This is the actual wigbox. This one is housing her original issue braid (this means it came with the doll, packaged in her box) as well as one of the two ringlets - one is missing. Along with ringlet hairpieces, the Flower Braids hairpieces were sold in this set. Additionally, a hairstyle book was included to be used with the new hairpieces. The cover was the same; the contents were different than her hairstyle book sold with her.

Pull out the drawer, and two pair of earrings were found in there. Along with the earrings that came in this wigbox are two original issue earrings. These wigboxes are dandy for storing Aimee's things!

Below: Some of Aimée's accessories that were sold with her that keep her hair "just so."

Aimée's hairpins are only 1.5 inches long.

This is the "fall" that came with Aimée, along with the loose braid (shown below). The small, plastic snap shows well in this shot. This snap was popped into a hole in Aimée's head.

The loose braid and a sold-separately ringlet, which, along with it's mate, would really accent an updo very nicely!

Here are actual hairstyles created with Aimée hairpieces. The left style is created with her fall and her Flower Braids and copious quantities of hairpins. The other style is made with her issue fall. Creating these styles was not easy. It's difficult to find the holes on the scalp, to snap the wiglets in place. Also, if the hole has hair rooted into it, the snap won't "seat" well. Her earrings do not go into her pierced ears very well either. One imagines this doll could have been rather exasperating to a little hairstylist.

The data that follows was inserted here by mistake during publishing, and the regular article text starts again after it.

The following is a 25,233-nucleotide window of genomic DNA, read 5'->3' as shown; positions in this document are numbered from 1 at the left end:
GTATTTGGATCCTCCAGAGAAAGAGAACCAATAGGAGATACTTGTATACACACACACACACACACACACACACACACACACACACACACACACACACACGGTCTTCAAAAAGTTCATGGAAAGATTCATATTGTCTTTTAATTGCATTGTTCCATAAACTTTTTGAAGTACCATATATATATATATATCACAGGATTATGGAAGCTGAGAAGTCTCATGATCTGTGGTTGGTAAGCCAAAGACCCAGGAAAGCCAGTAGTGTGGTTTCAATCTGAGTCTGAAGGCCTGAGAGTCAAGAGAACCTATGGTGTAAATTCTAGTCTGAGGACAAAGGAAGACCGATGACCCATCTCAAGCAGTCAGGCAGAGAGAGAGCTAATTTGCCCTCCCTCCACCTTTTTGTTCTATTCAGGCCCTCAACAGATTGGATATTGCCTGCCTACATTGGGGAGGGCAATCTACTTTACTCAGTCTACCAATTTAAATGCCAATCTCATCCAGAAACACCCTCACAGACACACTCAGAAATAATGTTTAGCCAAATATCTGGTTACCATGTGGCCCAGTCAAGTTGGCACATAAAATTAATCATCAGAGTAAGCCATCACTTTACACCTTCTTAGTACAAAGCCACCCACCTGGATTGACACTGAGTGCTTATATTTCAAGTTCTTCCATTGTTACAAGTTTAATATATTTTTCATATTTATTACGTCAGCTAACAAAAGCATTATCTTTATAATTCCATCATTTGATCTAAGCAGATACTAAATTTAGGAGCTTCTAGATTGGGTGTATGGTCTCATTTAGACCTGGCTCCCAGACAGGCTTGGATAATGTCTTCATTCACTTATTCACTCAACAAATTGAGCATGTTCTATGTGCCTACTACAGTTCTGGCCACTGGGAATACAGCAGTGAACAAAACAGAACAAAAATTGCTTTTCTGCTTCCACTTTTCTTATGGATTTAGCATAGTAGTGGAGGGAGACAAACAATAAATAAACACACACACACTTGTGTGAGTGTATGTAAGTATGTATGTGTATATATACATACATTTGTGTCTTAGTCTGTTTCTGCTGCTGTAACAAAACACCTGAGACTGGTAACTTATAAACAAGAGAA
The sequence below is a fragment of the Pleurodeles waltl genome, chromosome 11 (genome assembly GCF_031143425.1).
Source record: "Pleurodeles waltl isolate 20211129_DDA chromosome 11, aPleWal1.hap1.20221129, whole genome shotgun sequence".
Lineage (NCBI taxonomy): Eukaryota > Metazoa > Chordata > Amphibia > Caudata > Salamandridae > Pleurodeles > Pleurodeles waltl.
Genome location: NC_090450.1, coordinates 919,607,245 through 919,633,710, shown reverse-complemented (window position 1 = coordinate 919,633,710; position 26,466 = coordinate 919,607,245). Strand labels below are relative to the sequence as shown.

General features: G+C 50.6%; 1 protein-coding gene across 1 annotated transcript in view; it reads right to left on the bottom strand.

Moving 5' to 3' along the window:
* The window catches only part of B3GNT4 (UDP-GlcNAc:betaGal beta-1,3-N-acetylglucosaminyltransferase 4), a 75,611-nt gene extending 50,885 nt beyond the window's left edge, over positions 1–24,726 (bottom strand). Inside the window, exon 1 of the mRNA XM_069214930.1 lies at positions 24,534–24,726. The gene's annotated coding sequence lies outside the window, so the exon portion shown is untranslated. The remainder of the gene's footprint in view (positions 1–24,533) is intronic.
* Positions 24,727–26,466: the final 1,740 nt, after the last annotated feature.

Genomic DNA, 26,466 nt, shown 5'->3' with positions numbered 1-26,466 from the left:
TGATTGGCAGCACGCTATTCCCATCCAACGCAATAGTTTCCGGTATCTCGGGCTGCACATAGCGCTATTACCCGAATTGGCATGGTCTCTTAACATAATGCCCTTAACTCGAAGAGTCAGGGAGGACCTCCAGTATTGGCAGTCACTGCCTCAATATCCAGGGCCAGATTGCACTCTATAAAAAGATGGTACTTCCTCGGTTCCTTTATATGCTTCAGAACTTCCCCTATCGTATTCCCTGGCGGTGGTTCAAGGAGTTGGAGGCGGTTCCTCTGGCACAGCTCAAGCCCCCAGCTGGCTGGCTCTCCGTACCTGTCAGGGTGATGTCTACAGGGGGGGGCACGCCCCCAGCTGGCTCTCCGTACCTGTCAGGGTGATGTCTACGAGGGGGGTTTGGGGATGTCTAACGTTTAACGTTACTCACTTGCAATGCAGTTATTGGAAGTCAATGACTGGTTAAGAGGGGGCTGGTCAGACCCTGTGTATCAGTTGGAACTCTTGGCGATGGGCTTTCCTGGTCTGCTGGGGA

And now, for your viewing pleasure, presented by Debra Dorsey Kent (Thank YOU!!!), is the very hard to find black Aimée. Notice her completely different facial sculpt! Lovely....

We now present this commercial for Aimée. Thank you site user Melissa B for finding it for us! Enjoy!




Here are the Hasbro 1972 buyers catalog pages that feature Aimée.

These very early, perhaps prototype Aimée dolls are rather stylized in that they have a longer neck and perfectly coiffed hair. In the next two pages, a two-leaf spread, even the box that is shown in the catalog is a prototype. It is very simple in construction and in design. Happily, the box that was actually sold is much nicer looking. Also, take note of the wig box that is being offered in the catalog. Two of each of the six sold-separately styles were sold in the assortment to doll/toy dealers. The wig container is shown in black, however, the actual product when it was available in stores was a pink plastic container housed in a prettier box, as shown above.

The prototype outfits shown clearly were hand-crafted. Notice that the skirt on Plaid Maxi (below) has handstitched running stitches, both vertically and horizontally, to embellish the plaid design.

Sometimes this collector wonders if the entire concept of a glamour doll, with very stylish, yet formal clothing, the wiglets and hairpieces, earrings and so on, was lost on the little ones that actually played with this doll and her line of accessories. It was a rather mature concept for the typical little girl. Play value was pretty much limited to glamming up a rather plain doll to get her ready to go to a "formal soireé," something most people do not do. Besides, could young stylists really pull off these rather elaborate styles as they were shown in the catalog, or in the style booklets sold with the doll and with the hairpieces?

Still, Aimée stands ready to take her place in the collectible world of glamour dolls of her era.




Some of the headshots from the catalog, featuring the beautiful, artistic styles.

WANTED: Still packaged Aimée wiglets and accessories!

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All text and photography, © May, 2008, by Beth-Ellen Colvin